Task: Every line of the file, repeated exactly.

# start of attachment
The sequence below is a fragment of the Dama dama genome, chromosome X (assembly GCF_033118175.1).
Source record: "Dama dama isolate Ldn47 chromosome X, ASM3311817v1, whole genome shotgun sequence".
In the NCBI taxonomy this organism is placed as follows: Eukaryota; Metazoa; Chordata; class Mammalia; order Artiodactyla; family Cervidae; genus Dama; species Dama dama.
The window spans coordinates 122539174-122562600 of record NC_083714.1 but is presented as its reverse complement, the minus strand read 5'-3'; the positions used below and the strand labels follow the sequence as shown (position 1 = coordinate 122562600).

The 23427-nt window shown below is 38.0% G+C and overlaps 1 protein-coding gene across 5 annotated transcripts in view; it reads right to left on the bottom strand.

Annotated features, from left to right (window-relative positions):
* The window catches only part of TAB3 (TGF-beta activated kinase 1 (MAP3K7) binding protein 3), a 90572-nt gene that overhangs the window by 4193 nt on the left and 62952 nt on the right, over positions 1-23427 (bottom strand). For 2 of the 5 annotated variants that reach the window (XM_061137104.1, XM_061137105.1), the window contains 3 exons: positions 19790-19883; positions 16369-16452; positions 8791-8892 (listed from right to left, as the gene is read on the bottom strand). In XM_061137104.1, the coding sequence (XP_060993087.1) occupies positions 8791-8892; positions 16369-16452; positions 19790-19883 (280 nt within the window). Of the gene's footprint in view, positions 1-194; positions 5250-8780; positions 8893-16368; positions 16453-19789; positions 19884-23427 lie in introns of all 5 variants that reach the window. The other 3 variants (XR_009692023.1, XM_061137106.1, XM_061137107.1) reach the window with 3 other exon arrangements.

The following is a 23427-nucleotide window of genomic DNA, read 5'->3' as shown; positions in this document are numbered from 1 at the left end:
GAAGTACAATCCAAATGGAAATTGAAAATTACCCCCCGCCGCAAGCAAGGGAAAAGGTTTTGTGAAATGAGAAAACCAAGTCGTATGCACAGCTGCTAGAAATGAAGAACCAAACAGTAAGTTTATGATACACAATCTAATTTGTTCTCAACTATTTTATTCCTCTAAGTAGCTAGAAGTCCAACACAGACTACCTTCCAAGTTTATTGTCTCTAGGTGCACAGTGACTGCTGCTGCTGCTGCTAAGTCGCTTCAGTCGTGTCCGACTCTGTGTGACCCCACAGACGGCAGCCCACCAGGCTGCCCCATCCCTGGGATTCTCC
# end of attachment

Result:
The sequence below is a fragment of the Dama dama genome, chromosome X (assembly GCF_033118175.1).
Source record: "Dama dama isolate Ldn47 chromosome X, ASM3311817v1, whole genome shotgun sequence".
In the NCBI taxonomy this organism is placed as follows: Eukaryota; Metazoa; Chordata; class Mammalia; order Artiodactyla; family Cervidae; genus Dama; species Dama dama.
The window spans coordinates 122539174-122562600 of record NC_083714.1 but is presented as its reverse complement, the minus strand read 5'-3'; the positions used below and the strand labels follow the sequence as shown (position 1 = coordinate 122562600).

The 23427-nt window shown below is 38.0% G+C and overlaps 1 protein-coding gene across 5 annotated transcripts in view; it reads right to left on the bottom strand.

Annotated features, from left to right (window-relative positions):
* The window catches only part of TAB3 (TGF-beta activated kinase 1 (MAP3K7) binding protein 3), a 90572-nt gene that overhangs the window by 4193 nt on the left and 62952 nt on the right, over positions 1-23427 (bottom strand). For 2 of the 5 annotated variants that reach the window (XM_061137104.1, XM_061137105.1), the window contains 3 exons: positions 19790-19883; positions 16369-16452; positions 8791-8892 (listed from right to left, as the gene is read on the bottom strand). In XM_061137104.1, the coding sequence (XP_060993087.1) occupies positions 8791-8892; positions 16369-16452; positions 19790-19883 (280 nt within the window). Of the gene's footprint in view, positions 1-194; positions 5250-8780; positions 8893-16368; positions 16453-19789; positions 19884-23427 lie in introns of all 5 variants that reach the window. The other 3 variants (XR_009692023.1, XM_061137106.1, XM_061137107.1) reach the window with 3 other exon arrangements.

The following is a 23427-nucleotide window of genomic DNA, read 5'->3' as shown; positions in this document are numbered from 1 at the left end:
GAAGTACAATCCAAATGGAAATTGAAAATTACCCCCCGCCGCAAGCAAGGGAAAAGGTTTTGTGAAATGAGAAAACCAAGTCGTATGCACAGCTGCTAGAAATGAAGAACCAAACAGTAAGTTTATGATACACAATCTAATTTGTTCTCAACTATTTTATTCCTCTAAGTAGCTAGAAGTCCAACACAGACTACCTTCCAAGTTTATTGTCTCTAGGTGCACAGTGACTGCTGCTGCTGCTGCTAAGTCGCTTCAGTCGTGTCCGACTCTGTGTGACCCCACAGACGGCAGCCCACCAGGCTGCCCCATCCCTGGGATTCTCC